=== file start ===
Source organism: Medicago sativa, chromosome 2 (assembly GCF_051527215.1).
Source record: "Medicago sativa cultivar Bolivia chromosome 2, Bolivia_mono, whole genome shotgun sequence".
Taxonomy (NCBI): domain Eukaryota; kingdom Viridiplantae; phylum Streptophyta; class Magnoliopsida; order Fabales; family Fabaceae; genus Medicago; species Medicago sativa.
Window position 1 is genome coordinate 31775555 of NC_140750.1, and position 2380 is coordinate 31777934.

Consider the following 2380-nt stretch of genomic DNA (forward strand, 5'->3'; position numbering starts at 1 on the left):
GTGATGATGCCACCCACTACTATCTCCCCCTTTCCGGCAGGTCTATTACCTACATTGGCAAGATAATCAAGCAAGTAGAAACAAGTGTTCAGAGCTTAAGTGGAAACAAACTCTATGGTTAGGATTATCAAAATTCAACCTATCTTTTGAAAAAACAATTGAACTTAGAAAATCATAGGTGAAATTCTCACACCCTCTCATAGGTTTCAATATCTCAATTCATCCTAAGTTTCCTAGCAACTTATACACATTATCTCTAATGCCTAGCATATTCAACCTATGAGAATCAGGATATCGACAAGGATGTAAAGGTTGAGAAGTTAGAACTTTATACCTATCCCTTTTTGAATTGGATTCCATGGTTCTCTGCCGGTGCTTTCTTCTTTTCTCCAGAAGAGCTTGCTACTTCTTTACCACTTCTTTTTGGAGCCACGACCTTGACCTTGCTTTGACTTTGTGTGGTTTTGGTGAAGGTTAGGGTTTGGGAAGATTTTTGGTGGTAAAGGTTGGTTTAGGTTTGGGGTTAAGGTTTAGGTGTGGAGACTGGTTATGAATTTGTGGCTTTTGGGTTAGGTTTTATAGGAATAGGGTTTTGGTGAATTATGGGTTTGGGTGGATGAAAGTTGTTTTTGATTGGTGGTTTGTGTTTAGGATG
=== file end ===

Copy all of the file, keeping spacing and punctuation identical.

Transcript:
Source organism: Medicago sativa, chromosome 2 (assembly GCF_051527215.1).
Source record: "Medicago sativa cultivar Bolivia chromosome 2, Bolivia_mono, whole genome shotgun sequence".
Taxonomy (NCBI): domain Eukaryota; kingdom Viridiplantae; phylum Streptophyta; class Magnoliopsida; order Fabales; family Fabaceae; genus Medicago; species Medicago sativa.
Window position 1 is genome coordinate 31775555 of NC_140750.1, and position 2380 is coordinate 31777934.

Consider the following 2380-nt stretch of genomic DNA (forward strand, 5'->3'; position numbering starts at 1 on the left):
GTGATGATGCCACCCACTACTATCTCCCCCTTTCCGGCAGGTCTATTACCTACATTGGCAAGATAATCAAGCAAGTAGAAACAAGTGTTCAGAGCTTAAGTGGAAACAAACTCTATGGTTAGGATTATCAAAATTCAACCTATCTTTTGAAAAAACAATTGAACTTAGAAAATCATAGGTGAAATTCTCACACCCTCTCATAGGTTTCAATATCTCAATTCATCCTAAGTTTCCTAGCAACTTATACACATTATCTCTAATGCCTAGCATATTCAACCTATGAGAATCAGGATATCGACAAGGATGTAAAGGTTGAGAAGTTAGAACTTTATACCTATCCCTTTTTGAATTGGATTCCATGGTTCTCTGCCGGTGCTTTCTTCTTTTCTCCAGAAGAGCTTGCTACTTCTTTACCACTTCTTTTTGGAGCCACGACCTTGACCTTGCTTTGACTTTGTGTGGTTTTGGTGAAGGTTAGGGTTTGGGAAGATTTTTGGTGGTAAAGGTTGGTTTAGGTTTGGGGTTAAGGTTTAGGTGTGGAGACTGGTTATGAATTTGTGGCTTTTGGGTTAGGTTTTATAGGAATAGGGTTTTGGTGAATTATGGGTTTGGGTGGATGAAAGTTGTTTTTGATTGGTGGTTTGTGTTTAGGATG